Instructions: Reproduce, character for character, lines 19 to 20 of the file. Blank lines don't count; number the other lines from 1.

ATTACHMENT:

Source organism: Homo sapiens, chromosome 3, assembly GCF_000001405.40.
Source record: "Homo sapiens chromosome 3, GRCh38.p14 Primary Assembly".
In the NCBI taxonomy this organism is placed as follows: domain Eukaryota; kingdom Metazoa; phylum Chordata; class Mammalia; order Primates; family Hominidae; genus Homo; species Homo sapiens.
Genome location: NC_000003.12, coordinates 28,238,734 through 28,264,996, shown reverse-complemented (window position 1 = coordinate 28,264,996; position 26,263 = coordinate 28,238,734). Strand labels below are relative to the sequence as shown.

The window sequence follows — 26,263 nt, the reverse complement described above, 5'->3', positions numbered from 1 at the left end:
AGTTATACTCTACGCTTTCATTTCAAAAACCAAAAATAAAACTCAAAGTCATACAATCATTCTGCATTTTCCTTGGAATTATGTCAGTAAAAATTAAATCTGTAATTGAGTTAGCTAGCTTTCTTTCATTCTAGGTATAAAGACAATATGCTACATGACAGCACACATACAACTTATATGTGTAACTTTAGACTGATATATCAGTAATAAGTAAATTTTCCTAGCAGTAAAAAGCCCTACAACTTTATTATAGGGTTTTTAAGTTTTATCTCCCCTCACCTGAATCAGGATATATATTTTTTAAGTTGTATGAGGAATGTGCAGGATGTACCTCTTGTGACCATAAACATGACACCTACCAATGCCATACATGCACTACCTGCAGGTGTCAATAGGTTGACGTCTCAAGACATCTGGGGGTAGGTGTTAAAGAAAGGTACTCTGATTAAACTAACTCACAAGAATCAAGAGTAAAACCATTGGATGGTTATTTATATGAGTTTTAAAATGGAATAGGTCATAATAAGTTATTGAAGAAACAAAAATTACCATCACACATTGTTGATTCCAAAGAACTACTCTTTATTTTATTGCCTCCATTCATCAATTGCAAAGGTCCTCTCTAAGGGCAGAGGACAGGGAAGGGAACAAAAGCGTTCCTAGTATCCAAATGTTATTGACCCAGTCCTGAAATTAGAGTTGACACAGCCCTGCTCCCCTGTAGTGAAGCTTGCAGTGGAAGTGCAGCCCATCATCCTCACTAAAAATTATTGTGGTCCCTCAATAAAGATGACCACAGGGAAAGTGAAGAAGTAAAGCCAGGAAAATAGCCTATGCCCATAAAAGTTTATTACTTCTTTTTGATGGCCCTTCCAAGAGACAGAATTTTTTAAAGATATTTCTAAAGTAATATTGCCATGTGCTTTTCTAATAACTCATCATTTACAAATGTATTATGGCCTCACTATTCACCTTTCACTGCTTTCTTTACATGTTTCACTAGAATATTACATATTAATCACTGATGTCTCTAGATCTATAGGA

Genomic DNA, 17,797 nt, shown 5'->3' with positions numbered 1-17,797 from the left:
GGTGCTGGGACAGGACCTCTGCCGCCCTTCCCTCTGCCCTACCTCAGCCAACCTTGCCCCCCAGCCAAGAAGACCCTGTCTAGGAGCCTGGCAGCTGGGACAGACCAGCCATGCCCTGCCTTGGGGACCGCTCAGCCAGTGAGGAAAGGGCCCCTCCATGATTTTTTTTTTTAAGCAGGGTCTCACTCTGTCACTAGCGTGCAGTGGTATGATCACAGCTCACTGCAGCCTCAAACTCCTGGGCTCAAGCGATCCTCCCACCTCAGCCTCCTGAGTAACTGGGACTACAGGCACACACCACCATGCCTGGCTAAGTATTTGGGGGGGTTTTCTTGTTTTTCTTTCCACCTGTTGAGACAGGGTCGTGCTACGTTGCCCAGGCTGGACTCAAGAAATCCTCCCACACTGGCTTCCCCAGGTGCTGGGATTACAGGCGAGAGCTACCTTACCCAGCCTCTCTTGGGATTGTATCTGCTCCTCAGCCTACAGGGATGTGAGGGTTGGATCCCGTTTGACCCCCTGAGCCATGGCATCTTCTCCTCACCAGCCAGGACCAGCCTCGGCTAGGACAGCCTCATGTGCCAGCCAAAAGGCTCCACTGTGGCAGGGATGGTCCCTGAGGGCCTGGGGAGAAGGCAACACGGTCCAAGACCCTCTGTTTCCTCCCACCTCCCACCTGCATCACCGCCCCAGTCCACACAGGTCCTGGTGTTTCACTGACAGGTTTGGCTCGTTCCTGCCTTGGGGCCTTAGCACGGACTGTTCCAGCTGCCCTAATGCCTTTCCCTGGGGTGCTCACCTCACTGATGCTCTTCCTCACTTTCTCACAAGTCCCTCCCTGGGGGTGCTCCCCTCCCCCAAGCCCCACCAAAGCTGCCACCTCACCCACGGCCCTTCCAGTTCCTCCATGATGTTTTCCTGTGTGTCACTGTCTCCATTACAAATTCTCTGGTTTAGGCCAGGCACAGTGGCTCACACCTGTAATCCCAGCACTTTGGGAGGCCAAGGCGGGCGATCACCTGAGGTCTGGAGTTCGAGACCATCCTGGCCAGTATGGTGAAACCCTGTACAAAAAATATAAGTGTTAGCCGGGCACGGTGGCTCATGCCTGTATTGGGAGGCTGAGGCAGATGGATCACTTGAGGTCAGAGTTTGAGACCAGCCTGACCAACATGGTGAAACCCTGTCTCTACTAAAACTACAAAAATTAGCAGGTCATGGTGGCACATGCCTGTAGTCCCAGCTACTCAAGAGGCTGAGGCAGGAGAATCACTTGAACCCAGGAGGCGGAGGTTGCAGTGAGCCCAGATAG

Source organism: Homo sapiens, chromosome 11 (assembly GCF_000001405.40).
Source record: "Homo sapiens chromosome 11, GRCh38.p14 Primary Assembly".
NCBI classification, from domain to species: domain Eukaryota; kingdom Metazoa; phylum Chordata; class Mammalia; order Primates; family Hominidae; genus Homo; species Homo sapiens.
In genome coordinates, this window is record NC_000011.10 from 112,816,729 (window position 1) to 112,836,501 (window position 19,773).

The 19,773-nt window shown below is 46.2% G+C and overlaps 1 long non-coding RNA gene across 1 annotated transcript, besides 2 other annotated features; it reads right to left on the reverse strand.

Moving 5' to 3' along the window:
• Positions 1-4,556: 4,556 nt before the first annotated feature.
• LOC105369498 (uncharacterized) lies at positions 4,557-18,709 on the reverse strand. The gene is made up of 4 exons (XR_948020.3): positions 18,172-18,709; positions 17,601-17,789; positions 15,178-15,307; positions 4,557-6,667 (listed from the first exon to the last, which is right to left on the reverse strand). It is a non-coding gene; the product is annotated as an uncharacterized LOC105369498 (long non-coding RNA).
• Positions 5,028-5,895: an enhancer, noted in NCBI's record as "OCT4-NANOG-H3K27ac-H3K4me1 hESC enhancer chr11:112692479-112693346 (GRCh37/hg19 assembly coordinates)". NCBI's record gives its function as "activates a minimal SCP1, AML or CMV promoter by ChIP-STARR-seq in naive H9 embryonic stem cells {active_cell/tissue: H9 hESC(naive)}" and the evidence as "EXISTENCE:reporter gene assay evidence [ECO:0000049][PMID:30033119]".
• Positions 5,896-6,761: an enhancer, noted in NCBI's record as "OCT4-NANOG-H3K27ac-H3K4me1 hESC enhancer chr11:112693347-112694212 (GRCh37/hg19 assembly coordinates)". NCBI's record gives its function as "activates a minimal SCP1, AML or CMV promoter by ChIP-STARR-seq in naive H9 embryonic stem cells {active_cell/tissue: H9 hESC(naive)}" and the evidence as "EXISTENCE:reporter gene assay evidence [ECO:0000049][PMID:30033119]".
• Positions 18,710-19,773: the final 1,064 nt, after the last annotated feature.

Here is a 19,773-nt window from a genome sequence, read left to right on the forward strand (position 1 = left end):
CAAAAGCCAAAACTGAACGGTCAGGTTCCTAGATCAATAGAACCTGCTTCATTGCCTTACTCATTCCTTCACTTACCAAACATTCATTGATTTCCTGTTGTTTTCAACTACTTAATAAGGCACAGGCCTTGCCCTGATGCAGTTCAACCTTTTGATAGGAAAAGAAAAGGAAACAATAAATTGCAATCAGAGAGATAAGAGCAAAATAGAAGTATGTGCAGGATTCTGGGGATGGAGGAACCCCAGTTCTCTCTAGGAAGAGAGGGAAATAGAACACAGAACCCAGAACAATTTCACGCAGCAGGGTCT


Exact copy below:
• Positions 18,710-19,773: the final 1,064 nt, after the last annotated feature.

Here is a 19,773-nt window from a genome sequence, read left to right on the forward strand (position 1 = left end):